Two main goals of repr2 are to provide nice string representations of nested
data structures and make those "eval-able" whenever possible. As an example
take the value `float('inf')`

, which normaly has a non-evalable repr of
`inf`

:

!pip install ubelt import ubelt as ub ub.repr2(float('inf')) "float('inf')"

The `newline`

(or `nl`

) keyword argument can
control how deep in the nesting
newlines are allowed.

print(ub.repr2({1: float('nan'), 2: float('inf'), 3: 3.0})) { 1: float('nan'), 2: float('inf'), 3: 3.0, }

print(ub.repr2({1: float('nan'), 2: float('inf'), 3: 3.0}, nl=0)) {1: float('nan'), 2: float('inf'), 3: 3.0}

You can also define or overwrite how representations for different
types are
created. You can either create your own extension object, or you can
monkey-patch `ub.util_format._FORMATTER_EXTENSIONS`

without specifying the
extensions keyword argument (although this will be a global change).

extensions = ub.FormatterExtensions() @extensions.register(float) def my_float_formater(data, **kw): return "monkey({})".format(data) print(ub.repr2({1: float('nan'), 2: float('inf'), 3: 3.0}, nl=0, extensions=extensions)) {1: monkey(nan), 2: monkey(inf), 3: monkey(3.0)}

On Fri, Sep 4, 2020 at 12:49 PM Cade Brown brown.cade@gmail.com wrote:

I am positing that Python should contain a constant (similar to True, False, None), called Infinity.

`float('inf')`

, i.e. a floating point value
representing a non-fininte value. It would be the positive constant;
negative infinity could retrieved via `-Infinity`

`inf`

could be used,
but that does not fit Python's normal choice for such identifiers (but
indeed, this is what C uses which is the desired behavior of string
conversion)

I think there are a number of good reasons for this constant. For example:

- Requiring a cast from float to string is messy, and also obviously
less efficient (but this performance difference is likely insignificant)
- It would make the useful property that
`eval(repr(x)) == x`

for floating point numbers (currently,`NameError: name 'inf' is not defined`

)

This makes it difficult to, for example, naively serialize a list of floats. For example:

```
>>> x = [1, 2, 3, 4]
>>> repr(x)
'[1, 2, 3, 4]'
>>> eval(repr(x)) == x
True
>>> x = [1, 2, 3, float('inf')]
>>> repr(x)
'[1, 2, 3, inf]'
>>> eval(repr(x)) == x
Traceback (most recent call last):
File "<stdin>", line 1, in <module>
File "<string>", line 1, in <module>
NameError: name 'inf' is not defined
```

A few rebuttals/claims against:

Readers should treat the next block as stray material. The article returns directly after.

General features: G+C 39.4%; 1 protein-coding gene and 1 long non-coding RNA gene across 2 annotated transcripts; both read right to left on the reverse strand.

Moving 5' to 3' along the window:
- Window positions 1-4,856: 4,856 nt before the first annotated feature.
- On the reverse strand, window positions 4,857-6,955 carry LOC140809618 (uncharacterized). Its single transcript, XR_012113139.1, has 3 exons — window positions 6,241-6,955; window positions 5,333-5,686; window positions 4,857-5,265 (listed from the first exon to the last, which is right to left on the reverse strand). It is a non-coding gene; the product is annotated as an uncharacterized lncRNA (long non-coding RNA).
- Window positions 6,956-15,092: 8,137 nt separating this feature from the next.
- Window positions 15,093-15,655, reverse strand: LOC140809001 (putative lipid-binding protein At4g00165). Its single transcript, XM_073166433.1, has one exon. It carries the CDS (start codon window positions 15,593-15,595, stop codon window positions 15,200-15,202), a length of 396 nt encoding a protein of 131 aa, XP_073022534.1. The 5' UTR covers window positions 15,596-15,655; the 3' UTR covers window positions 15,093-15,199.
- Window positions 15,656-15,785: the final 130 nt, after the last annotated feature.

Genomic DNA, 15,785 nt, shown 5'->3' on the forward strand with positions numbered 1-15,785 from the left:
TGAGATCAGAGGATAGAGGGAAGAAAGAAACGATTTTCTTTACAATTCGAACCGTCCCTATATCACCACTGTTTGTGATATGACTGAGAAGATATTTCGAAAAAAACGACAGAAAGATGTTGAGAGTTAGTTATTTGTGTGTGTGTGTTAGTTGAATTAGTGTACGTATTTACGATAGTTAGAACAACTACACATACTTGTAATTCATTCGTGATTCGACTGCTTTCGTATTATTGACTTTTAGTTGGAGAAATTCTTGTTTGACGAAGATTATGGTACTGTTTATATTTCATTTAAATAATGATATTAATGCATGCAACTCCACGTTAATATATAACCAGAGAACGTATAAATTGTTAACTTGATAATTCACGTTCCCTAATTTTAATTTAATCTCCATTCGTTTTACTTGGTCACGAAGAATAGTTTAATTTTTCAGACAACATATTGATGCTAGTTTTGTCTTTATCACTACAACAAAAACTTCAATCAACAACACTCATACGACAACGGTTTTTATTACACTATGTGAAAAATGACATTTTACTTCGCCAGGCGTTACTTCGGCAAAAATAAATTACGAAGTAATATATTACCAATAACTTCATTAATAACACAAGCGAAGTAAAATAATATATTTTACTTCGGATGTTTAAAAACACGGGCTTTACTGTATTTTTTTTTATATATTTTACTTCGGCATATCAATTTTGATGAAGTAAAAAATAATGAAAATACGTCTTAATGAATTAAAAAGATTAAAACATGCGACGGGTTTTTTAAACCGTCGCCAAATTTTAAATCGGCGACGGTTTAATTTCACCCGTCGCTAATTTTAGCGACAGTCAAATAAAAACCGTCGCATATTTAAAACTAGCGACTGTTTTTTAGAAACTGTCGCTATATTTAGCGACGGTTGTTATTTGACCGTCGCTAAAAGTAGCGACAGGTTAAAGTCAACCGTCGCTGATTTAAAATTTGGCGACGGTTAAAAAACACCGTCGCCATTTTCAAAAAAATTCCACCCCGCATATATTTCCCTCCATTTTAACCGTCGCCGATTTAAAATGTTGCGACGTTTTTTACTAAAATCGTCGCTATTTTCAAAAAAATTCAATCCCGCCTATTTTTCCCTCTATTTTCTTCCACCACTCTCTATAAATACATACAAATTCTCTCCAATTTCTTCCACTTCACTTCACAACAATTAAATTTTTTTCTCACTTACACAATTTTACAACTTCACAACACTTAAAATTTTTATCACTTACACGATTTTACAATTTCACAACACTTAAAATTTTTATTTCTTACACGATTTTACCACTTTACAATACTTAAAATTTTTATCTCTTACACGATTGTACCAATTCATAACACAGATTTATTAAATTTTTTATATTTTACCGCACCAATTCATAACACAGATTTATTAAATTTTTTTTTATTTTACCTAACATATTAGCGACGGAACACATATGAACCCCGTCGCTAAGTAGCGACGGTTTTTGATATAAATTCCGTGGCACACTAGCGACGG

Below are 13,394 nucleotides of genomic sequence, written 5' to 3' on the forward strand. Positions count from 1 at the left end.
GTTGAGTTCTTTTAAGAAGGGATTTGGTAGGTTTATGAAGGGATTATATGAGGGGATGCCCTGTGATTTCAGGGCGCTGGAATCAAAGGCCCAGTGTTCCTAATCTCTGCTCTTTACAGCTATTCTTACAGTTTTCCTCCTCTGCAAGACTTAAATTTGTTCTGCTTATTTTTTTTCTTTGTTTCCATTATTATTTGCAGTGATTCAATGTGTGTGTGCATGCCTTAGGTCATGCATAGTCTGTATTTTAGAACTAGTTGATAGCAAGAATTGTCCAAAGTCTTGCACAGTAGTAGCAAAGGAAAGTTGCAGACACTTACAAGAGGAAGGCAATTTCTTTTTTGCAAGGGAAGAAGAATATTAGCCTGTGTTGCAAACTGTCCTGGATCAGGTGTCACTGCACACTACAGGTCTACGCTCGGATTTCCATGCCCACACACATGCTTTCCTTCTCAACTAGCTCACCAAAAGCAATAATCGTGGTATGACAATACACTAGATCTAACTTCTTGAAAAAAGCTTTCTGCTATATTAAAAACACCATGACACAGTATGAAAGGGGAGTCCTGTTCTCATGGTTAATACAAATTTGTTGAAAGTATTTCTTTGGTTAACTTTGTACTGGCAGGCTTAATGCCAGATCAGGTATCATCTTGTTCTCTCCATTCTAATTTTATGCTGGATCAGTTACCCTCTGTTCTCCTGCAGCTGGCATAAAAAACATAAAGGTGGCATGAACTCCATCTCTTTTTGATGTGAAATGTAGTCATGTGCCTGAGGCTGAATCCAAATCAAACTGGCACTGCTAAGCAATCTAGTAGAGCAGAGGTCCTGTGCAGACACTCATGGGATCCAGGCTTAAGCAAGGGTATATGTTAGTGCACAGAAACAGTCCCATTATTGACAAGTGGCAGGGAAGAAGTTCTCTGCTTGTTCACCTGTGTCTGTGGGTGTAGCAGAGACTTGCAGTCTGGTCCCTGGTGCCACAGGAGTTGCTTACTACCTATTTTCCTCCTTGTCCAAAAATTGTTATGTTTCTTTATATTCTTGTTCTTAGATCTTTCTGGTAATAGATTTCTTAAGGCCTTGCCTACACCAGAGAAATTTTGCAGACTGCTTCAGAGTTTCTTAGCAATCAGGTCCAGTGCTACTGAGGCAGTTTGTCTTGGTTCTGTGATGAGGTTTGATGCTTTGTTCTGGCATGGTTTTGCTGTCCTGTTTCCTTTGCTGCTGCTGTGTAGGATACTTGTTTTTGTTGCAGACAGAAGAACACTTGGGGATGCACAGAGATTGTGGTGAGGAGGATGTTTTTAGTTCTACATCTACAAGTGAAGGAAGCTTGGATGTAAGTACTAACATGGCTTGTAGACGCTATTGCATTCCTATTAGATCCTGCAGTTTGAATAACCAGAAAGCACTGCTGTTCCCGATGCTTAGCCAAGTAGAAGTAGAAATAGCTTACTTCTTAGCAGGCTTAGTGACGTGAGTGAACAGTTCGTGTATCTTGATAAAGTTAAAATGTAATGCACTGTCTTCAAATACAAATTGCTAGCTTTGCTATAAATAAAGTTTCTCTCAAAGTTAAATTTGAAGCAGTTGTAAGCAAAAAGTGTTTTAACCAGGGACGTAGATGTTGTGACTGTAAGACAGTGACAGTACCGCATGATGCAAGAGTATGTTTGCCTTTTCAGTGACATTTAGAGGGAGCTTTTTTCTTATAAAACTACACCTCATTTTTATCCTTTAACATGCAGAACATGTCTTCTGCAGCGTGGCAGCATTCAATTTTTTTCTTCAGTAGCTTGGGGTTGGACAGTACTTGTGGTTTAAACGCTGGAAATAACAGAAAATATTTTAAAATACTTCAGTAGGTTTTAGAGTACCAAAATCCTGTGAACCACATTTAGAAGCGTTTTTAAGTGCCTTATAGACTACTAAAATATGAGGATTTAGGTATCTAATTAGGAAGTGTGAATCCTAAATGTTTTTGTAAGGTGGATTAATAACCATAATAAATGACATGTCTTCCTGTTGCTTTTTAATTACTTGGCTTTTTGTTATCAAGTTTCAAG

- Creating a new constant (Infinity) which is unassignable may break existing code
- Converting a float to string is not the same as it is in C. Whil

`math.inf`

, but I argue that the constant is
more fundamental than that, and it still doesn't solve the problem with
`repr()`

I described

*Cade Brown*
Research Assistant @ ICL (Innovative Computing Laboratory)
Personal Email: brown.cade@gmail.com
ICL/College Email: cade@utk.edu

-- -Dr. Jon Crall (him)

9:25 p.m.

Thanks Jon and Chris. But I'm not looking to make a literal_eval or custom reprs that support inf and nan -- I may need that some day, so thanks for the tips, but the idea here is to do that little bit more to make Python better support the float special values out of the box.

It seems that moving math,inf and math.nan to __builtins__, and adding them to a "whitelist" in literal_eval (and maybe another place or two?) would accomplish this. Small benefit, yes, but I have yet to hear anyone present a downside (other than the usual it's work that someone has to do).

I took another look at PEP 754 (which was rejected due to disinterest, not because it was determined to be a bad idea), and note that the only part that wasn't implemented was the creation of "constants" in __builtins__ (and, indeed, the PEP is not clear on whether it was suggesting that they be in __builtins__ at all). The PEP also called for different names, and a constant for negative Infinity, which doesn't seem very useful when you can just use a negative sign.

Anyway, I'm done now -- there hasn't been any interest from core devs, and I don't care enough to push this, but it would be nice.

-CHB

-- Christopher Barker, PhD

Python Language Consulting

- Teaching
- Scientific Software Development
- Desktop GUI and Web Development
- wxPython, numpy, scipy, Cython

11:48 p.m.

If you and Cade want to co-author a PEP that adds `inf`

and `nan`

to the
builtins, I'll sponsor it, so you can have a fair hearing from the SC. I
won't argue in favor, but not against either.)

On Tue, Sep 8, 2020 at 6:26 PM Christopher Barker pythonchb@gmail.com wrote: